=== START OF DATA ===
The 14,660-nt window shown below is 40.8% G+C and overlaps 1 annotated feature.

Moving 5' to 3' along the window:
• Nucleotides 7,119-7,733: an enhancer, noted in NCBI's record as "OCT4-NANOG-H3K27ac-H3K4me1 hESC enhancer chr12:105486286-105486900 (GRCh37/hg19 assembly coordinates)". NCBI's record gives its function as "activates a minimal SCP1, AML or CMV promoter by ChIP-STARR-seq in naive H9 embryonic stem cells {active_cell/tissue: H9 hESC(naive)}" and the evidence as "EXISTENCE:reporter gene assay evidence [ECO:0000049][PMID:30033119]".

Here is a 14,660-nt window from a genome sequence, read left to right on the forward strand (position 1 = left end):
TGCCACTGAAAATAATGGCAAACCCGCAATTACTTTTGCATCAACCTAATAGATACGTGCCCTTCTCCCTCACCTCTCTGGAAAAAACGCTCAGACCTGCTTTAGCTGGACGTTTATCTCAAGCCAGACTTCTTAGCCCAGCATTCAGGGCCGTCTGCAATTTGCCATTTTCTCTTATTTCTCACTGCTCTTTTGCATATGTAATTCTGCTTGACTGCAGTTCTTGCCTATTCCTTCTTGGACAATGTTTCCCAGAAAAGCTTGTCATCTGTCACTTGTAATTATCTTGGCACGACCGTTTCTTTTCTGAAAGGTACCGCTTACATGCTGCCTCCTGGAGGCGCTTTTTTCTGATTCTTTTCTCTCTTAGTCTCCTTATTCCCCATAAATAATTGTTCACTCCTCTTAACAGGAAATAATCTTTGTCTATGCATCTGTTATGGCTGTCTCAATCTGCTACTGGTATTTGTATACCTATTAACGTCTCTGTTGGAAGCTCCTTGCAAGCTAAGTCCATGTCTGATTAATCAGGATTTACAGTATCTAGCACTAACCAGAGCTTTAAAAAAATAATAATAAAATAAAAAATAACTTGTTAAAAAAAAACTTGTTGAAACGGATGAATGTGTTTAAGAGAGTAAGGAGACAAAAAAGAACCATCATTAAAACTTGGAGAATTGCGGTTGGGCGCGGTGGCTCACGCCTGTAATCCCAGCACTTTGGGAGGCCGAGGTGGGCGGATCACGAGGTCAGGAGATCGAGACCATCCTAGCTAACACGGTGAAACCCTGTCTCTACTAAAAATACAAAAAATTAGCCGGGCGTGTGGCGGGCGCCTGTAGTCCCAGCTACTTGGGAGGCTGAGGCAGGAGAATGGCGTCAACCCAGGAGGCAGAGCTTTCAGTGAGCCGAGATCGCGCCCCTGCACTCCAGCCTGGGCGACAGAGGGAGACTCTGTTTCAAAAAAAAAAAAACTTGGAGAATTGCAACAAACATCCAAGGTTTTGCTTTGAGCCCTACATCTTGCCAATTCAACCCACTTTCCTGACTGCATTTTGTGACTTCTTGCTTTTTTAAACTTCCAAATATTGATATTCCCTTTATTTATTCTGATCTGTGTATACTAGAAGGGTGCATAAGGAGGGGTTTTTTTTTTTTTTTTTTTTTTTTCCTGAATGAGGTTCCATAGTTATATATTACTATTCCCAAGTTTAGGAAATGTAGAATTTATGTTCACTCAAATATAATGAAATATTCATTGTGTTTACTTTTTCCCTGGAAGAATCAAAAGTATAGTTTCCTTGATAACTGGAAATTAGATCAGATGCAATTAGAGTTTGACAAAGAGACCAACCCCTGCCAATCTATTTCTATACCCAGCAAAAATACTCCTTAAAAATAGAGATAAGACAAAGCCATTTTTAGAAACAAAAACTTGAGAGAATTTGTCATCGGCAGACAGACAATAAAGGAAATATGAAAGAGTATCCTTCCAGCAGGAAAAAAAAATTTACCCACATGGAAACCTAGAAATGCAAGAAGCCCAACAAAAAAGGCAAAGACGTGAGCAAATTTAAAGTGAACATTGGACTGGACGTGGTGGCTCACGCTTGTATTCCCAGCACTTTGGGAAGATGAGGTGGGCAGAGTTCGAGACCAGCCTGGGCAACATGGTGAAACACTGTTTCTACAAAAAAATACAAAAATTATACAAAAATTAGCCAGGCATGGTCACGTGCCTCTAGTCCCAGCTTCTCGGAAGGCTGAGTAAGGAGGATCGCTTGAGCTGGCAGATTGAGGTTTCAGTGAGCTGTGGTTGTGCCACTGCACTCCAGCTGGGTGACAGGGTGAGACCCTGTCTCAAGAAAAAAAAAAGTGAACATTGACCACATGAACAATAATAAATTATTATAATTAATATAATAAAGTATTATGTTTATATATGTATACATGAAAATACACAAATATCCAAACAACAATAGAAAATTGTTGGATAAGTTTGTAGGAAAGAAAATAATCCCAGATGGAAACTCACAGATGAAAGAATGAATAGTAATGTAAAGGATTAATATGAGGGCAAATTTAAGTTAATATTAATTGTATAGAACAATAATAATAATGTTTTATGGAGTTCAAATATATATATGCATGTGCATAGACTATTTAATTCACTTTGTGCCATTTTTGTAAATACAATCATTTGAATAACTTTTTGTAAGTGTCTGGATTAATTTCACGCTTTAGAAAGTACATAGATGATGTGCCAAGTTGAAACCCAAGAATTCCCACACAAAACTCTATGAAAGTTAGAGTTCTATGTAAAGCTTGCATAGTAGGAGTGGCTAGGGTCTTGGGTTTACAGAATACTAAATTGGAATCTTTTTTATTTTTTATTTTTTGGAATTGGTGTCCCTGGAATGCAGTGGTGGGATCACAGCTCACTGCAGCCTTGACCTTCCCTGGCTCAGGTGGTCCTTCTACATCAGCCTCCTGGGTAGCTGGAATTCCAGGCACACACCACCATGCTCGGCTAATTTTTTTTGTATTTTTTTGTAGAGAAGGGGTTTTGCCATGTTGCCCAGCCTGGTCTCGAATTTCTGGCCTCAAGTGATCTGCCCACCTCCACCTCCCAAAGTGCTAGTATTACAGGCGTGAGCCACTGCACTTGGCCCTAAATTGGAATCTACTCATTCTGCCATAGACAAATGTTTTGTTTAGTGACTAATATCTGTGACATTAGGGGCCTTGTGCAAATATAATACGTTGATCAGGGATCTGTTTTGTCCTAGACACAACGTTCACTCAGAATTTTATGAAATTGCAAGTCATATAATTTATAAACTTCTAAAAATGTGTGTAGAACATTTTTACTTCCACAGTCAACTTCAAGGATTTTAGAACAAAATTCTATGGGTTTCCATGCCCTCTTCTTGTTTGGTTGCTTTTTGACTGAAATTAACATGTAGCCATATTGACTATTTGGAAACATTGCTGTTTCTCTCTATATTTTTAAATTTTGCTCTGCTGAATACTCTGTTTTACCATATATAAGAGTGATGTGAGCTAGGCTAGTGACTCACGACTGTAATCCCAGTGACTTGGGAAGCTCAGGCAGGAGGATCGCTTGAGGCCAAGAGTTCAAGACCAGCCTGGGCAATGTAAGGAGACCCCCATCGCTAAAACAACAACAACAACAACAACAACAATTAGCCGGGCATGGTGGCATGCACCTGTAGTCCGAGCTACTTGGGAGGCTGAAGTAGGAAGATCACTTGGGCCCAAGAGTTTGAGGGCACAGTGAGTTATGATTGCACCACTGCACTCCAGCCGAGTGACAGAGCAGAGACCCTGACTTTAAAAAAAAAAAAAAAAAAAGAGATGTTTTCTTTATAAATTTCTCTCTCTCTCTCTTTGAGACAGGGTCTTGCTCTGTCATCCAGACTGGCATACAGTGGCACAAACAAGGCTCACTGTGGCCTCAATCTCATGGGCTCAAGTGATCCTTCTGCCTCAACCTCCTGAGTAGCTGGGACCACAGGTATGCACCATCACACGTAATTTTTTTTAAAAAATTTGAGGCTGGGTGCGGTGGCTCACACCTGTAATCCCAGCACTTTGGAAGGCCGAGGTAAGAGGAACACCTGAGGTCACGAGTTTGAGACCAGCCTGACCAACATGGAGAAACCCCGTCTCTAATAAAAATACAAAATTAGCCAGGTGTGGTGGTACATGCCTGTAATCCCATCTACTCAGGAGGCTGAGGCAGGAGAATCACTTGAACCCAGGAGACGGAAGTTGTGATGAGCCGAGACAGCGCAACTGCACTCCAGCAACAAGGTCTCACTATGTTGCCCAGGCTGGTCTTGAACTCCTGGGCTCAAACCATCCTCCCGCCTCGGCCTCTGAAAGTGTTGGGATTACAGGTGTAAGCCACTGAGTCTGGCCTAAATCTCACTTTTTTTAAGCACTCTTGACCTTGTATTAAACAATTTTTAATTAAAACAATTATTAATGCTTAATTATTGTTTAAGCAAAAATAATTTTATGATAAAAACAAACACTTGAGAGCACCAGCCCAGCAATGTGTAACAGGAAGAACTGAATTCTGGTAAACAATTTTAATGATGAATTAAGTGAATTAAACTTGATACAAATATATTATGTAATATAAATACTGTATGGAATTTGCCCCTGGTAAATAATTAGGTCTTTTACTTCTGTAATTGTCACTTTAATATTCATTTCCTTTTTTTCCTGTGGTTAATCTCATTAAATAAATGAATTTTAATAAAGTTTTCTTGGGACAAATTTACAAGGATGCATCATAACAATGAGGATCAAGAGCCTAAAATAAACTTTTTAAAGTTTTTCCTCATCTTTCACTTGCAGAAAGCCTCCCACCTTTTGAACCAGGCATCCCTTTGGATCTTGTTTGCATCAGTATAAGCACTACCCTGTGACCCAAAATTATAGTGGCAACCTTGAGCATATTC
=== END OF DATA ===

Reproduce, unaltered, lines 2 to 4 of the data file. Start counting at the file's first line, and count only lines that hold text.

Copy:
Moving 5' to 3' along the window:
• Nucleotides 7,119-7,733: an enhancer, noted in NCBI's record as "OCT4-NANOG-H3K27ac-H3K4me1 hESC enhancer chr12:105486286-105486900 (GRCh37/hg19 assembly coordinates)". NCBI's record gives its function as "activates a minimal SCP1, AML or CMV promoter by ChIP-STARR-seq in naive H9 embryonic stem cells {active_cell/tissue: H9 hESC(naive)}" and the evidence as "EXISTENCE:reporter gene assay evidence [ECO:0000049][PMID:30033119]".

Here is a 14,660-nt window from a genome sequence, read left to right on the forward strand (position 1 = left end):